Carboxypeptidase A usually refers to the pancreatic exopeptidase which hydrolyzes peptide bonds of C-terminal residues with aromatic or aliphatic side chains. Most scientists in the field now refer to this enzyme as CPA1, and to a related pancreatic carboxypeptidase as CPA2.
In addition, there are 4 other mammalian enzymes named CPA-3 through CPA-6, and none of these are expressed in the pancreas. Instead, these other CPA-like enzymes have diverse functions.
- CPA3 (also known as mast-cell CPA) is involved in the digestion of proteins by mast cells.
- CPA4 (previously known as CPA-3, but renumbered when mast-cell CPA was designated CPA-3) may be involved in tumor progression, but this enzyme has not been well studied.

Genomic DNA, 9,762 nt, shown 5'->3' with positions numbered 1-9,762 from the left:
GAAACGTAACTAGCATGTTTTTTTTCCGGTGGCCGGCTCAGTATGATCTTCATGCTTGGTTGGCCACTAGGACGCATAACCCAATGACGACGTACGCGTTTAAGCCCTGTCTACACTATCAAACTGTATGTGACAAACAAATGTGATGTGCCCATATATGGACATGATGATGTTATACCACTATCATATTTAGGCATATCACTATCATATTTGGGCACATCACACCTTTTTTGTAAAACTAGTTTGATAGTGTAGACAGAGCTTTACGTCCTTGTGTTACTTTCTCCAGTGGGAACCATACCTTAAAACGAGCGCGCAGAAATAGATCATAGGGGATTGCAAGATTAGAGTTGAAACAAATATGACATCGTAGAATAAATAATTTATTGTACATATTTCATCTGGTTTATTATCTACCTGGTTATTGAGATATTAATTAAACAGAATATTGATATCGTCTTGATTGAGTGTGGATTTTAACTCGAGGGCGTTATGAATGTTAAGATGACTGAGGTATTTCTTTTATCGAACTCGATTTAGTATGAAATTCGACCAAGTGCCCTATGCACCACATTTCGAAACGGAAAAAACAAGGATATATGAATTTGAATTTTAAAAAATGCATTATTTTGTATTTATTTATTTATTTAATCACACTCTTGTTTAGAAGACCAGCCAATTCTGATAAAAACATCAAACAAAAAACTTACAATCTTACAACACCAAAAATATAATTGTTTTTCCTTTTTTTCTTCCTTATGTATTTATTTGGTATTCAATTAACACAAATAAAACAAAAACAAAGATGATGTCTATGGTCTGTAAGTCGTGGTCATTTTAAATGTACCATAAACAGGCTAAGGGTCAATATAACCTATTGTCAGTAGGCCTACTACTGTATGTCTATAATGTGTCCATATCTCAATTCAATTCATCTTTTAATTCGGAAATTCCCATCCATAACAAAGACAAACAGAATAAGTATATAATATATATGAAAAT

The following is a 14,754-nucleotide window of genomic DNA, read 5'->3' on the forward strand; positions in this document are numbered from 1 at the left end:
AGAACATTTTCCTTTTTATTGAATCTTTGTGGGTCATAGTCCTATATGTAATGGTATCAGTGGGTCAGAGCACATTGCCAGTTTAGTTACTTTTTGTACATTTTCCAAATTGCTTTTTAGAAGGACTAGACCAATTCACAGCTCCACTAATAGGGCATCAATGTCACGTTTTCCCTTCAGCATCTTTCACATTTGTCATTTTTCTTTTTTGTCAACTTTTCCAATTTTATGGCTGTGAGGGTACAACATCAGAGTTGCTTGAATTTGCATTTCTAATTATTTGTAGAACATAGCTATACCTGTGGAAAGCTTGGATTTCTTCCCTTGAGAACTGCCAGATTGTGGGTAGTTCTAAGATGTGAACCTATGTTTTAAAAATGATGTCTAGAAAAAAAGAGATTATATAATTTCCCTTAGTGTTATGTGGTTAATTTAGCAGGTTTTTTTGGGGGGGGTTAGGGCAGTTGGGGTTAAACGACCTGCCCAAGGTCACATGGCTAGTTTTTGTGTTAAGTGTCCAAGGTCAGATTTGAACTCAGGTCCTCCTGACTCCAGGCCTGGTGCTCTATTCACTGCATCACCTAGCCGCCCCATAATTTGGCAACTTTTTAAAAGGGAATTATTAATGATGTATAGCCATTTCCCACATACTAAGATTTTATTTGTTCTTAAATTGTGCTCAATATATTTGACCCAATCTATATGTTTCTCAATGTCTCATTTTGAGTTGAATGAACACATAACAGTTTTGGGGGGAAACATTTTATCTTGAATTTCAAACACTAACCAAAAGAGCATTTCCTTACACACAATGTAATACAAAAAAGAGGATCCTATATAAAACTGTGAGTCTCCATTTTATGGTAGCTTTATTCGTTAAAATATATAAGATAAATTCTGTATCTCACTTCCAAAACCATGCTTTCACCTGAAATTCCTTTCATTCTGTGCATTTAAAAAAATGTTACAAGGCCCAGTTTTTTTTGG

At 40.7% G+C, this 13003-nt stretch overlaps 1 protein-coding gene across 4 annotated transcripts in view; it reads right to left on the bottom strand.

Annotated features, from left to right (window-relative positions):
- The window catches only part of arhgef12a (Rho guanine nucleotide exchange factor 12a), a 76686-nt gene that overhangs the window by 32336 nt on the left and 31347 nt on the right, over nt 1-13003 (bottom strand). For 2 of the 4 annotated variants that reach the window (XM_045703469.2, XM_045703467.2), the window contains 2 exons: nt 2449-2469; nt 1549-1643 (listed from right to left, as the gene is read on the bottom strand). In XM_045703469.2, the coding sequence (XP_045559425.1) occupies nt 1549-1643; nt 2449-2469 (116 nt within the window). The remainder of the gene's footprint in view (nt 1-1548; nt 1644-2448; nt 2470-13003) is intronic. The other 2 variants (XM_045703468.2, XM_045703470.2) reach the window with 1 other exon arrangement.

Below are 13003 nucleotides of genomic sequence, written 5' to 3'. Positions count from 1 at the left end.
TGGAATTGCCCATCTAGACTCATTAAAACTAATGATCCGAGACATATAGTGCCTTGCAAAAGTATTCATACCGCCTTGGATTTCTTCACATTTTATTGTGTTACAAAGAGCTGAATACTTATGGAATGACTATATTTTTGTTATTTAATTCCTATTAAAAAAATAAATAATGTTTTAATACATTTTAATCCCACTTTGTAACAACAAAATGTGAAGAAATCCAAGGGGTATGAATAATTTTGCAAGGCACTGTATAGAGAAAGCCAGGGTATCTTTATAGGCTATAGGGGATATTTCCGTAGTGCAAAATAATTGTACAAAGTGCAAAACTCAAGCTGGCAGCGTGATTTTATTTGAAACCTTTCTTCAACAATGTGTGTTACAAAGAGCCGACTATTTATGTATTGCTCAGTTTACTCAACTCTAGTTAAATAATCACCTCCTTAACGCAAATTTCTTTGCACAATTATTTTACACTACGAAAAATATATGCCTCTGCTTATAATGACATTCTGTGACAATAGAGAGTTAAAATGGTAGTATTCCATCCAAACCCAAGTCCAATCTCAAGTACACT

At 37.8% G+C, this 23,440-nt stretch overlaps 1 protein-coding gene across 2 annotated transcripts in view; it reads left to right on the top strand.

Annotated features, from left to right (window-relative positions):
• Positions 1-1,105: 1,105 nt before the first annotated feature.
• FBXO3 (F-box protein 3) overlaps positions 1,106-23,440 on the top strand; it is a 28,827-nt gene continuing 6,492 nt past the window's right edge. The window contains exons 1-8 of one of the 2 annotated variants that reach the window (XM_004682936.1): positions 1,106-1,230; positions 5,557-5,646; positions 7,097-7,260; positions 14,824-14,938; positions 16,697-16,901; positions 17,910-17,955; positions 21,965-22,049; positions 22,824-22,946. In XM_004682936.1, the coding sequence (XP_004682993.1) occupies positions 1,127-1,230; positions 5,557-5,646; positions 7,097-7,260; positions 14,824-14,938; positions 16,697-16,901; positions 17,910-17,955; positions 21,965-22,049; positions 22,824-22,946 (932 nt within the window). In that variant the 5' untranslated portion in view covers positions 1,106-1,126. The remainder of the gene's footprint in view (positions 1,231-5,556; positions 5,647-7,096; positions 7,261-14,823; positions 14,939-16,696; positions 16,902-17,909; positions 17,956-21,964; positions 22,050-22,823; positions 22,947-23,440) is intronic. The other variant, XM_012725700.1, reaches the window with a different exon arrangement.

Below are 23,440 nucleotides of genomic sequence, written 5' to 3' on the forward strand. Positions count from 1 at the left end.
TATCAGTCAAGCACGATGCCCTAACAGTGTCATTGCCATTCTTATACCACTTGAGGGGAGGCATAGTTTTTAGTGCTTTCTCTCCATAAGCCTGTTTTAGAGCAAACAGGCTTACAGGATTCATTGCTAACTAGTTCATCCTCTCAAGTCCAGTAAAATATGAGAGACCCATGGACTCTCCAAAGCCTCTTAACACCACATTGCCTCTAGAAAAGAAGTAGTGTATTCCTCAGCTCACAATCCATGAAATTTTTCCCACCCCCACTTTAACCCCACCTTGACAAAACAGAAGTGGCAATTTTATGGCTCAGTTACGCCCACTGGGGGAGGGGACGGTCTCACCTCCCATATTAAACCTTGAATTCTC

- CPA5 and CPA6 have also not been well studied. Interestingly, a human mutation of CPA-6 is known to cause Duane's syndrome (abnormal eye movement). This, together with the localization of CPA-6 to embryonic eye muscle (in addition to other limited locations) suggests a role for CPA-6 in the control of neuronal migration/axonal guidance.
CPA-1 and CPA-2 (and presumably all other CPAs) contain a zinc atom at the active site. Loss of the zinc leads to loss of activity, which can be replaced easily by zinc, and also by some other divalent metals (cobalt, nickel).